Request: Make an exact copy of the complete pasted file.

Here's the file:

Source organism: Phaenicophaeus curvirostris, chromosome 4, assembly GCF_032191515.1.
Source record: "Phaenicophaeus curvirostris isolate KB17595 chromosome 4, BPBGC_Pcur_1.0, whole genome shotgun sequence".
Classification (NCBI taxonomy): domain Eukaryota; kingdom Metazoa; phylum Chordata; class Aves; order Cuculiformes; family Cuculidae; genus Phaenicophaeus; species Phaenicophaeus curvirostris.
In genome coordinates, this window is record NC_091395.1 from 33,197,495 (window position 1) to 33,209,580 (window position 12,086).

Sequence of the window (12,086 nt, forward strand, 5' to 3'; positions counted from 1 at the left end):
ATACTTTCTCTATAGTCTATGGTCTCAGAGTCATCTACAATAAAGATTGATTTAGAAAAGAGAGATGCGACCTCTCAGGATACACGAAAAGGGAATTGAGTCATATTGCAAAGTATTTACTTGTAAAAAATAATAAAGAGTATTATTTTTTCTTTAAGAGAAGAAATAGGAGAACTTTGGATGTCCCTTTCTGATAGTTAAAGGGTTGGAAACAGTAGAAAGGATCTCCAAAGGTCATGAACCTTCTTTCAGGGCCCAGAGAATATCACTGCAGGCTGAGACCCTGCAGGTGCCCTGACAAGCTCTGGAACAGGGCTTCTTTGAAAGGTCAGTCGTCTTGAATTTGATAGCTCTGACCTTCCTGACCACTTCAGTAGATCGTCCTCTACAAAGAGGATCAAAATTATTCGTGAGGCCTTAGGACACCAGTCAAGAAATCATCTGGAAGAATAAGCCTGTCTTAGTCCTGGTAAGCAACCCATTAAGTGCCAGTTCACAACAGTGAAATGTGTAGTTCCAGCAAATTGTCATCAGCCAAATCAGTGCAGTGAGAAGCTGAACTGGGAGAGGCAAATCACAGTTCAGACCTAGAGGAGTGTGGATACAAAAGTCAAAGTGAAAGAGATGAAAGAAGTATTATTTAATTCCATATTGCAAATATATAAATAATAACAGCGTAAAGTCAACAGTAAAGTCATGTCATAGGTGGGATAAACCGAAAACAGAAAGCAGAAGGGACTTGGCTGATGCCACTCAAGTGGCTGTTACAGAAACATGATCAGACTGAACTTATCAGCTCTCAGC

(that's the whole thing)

Source organism: Phaenicophaeus curvirostris, chromosome 4, assembly GCF_032191515.1.
Source record: "Phaenicophaeus curvirostris isolate KB17595 chromosome 4, BPBGC_Pcur_1.0, whole genome shotgun sequence".
Classification (NCBI taxonomy): domain Eukaryota; kingdom Metazoa; phylum Chordata; class Aves; order Cuculiformes; family Cuculidae; genus Phaenicophaeus; species Phaenicophaeus curvirostris.
In genome coordinates, this window is record NC_091395.1 from 33,197,495 (window position 1) to 33,209,580 (window position 12,086).

Sequence of the window (12,086 nt, forward strand, 5' to 3'; positions counted from 1 at the left end):
ATACTTTCTCTATAGTCTATGGTCTCAGAGTCATCTACAATAAAGATTGATTTAGAAAAGAGAGATGCGACCTCTCAGGATACACGAAAAGGGAATTGAGTCATATTGCAAAGTATTTACTTGTAAAAAATAATAAAGAGTATTATTTTTTCTTTAAGAGAAGAAATAGGAGAACTTTGGATGTCCCTTTCTGATAGTTAAAGGGTTGGAAACAGTAGAAAGGATCTCCAAAGGTCATGAACCTTCTTTCAGGGCCCAGAGAATATCACTGCAGGCTGAGACCCTGCAGGTGCCCTGACAAGCTCTGGAACAGGGCTTCTTTGAAAGGTCAGTCGTCTTGAATTTGATAGCTCTGACCTTCCTGACCACTTCAGTAGATCGTCCTCTACAAAGAGGATCAAAATTATTCGTGAGGCCTTAGGACACCAGTCAAGAAATCATCTGGAAGAATAAGCCTGTCTTAGTCCTGGTAAGCAACCCATTAAGTGCCAGTTCACAACAGTGAAATGTGTAGTTCCAGCAAATTGTCATCAGCCAAATCAGTGCAGTGAGAAGCTGAACTGGGAGAGGCAAATCACAGTTCAGACCTAGAGGAGTGTGGATACAAAAGTCAAAGTGAAAGAGATGAAAGAAGTATTATTTAATTCCATATTGCAAATATATAAATAATAACAGCGTAAAGTCAACAGTAAAGTCATGTCATAGGTGGGATAAACCGAAAACAGAAAGCAGAAGGGACTTGGCTGATGCCACTCAAGTGGCTGTTACAGAAACATGATCAGACTGAACTTATCAGCTCTCAGC